Marvel Pinball: Fantastic Four Table Review

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Marvel Pinball was/is an amazing set of pinball tables, and anyone who’s a fan of what Zen Studios can do should be champing at the bit to shell out hard earned coin for anything new they can offer. This week on the Xbox Live Marketplace, and with a PSN date yet to be determined, the newest table from these pinball wizards hits the scene in the form of Fantastic Four.

The table easily slips into the already well laid out shell that Pinball FX 2 created so scores will be saved, compared with friends and superscores will rise; but all of that is expected so what you really want to know is – how does the table play?

Fantastic Four boasts the most voice work done in a Zen pinball table yet, and it’s eons above the sometimes out of place sounding work that we saw in the Pasha table thanks to the hiring of some professional voice actors.  The table itself is loaded with ramps and orbits, each tied to one of the four main characters so some other artifact from the FF world, like the Baxter Building, and having all of these options to shoot is a welcome thing – but quite honestly at times I felt that the amount of lighting and activity on the playfield was a little confusing. Yes, as my mantra of “Just One More Game” started turning minutes into hours I started to get the hang of the table – but even then a couple of minor issues seemed to plague me. The biggest of this was the Mr. Fantastic mode where he stretched out to collect the ball which is highly reminiscent of the Shuttle Crane mode from the Mars table. The issue is not with the mode because aimed shots like this are always welcome in video pinball, but it was the color scheme of the playfield and the costume that Reed Richards wears blended the location of his hand with the background making even what I thought were perfect shots to where I “thought” his hand was into complete misses.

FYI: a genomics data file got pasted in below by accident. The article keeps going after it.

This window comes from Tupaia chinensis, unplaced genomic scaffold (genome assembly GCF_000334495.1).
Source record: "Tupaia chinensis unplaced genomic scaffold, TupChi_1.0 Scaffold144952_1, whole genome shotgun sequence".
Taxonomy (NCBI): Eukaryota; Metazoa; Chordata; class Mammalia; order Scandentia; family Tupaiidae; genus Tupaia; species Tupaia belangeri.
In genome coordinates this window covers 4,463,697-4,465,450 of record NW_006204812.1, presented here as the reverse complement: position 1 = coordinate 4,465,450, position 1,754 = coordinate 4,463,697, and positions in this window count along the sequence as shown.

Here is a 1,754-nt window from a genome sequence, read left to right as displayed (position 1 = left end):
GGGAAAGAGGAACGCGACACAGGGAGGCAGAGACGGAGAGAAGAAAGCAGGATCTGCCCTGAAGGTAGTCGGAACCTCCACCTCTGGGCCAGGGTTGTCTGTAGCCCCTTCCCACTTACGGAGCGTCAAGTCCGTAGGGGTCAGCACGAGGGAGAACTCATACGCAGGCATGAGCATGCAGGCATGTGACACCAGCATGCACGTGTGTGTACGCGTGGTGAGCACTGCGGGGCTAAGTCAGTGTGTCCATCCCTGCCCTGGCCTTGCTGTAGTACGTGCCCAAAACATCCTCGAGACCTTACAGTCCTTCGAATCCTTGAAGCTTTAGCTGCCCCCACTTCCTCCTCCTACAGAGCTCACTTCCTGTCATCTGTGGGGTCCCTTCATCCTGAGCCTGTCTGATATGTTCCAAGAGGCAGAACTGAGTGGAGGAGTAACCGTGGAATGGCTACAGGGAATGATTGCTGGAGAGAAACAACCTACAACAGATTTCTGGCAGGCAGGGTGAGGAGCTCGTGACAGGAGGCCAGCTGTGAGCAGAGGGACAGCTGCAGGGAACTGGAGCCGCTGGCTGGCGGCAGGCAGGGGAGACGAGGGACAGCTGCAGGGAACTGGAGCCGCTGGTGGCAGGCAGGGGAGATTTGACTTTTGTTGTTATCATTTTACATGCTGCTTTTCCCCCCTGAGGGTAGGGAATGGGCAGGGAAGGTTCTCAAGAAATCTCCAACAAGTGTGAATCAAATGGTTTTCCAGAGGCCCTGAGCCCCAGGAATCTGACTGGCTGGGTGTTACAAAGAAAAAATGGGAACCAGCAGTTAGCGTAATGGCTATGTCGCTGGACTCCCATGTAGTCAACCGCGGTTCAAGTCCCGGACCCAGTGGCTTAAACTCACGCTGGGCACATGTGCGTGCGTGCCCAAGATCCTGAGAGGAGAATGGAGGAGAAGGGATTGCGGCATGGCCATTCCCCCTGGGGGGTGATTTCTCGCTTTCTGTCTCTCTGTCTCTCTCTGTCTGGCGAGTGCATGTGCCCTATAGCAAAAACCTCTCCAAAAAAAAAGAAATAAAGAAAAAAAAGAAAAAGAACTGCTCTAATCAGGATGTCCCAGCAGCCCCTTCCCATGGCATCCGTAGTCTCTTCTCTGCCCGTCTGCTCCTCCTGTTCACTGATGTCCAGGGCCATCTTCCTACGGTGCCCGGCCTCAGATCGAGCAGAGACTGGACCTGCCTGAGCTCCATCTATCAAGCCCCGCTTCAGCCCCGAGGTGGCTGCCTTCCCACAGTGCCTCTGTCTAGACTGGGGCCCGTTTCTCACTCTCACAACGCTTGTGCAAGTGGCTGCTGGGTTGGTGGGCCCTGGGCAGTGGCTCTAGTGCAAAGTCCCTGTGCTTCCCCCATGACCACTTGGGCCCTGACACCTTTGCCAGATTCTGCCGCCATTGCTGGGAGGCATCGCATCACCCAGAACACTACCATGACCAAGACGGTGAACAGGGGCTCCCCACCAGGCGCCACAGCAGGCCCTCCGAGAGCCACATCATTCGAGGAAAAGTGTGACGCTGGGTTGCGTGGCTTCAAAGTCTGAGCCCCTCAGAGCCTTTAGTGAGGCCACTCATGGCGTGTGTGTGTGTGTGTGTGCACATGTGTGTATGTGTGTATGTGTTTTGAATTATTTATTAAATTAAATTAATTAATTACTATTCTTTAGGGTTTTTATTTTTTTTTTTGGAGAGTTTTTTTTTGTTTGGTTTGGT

Even activating the kickback saves (Force Fields) was a little more difficult than it should be because of the color scheme of the playfield; I normally can flip through the active lights and get the right one enabled with ease but it was a lot more difficult here for some reason – perhaps due to the angle of the table? Speaking of that, my go to view seemed very different on this table than on all others. Usually View 4 would do a very slight follow effect on the ball; yet on this table it’s a pulled out view closer to the classic View 6. Naturally, I blame my scores on this change.

But when the game does things well, it does them really well. Activating Dr. Doom’s multiball is a joy, and trying to keep those four balls in play makes for quite a feat – but when you hear the Super Jackpot has been hit you know you’ve done something right. Even when non-standard things such as The Human Torch lighting the ball on fire and the ball absorbing Dr. Doom’s power in other modes are not as distracting as you might think – and they fit really well into the game. As with all pinball games, practice makes perfect – and I due to the plethora of modes in this game I know that I’ll be spending a lot of time practicing them all to get my shots down – and waiting for that one Tommy moment where everything just clicks and your hands and eyes sync up and that moment of Zen is reached.

Score: 8/10

Platform reviewed: Xbox 360

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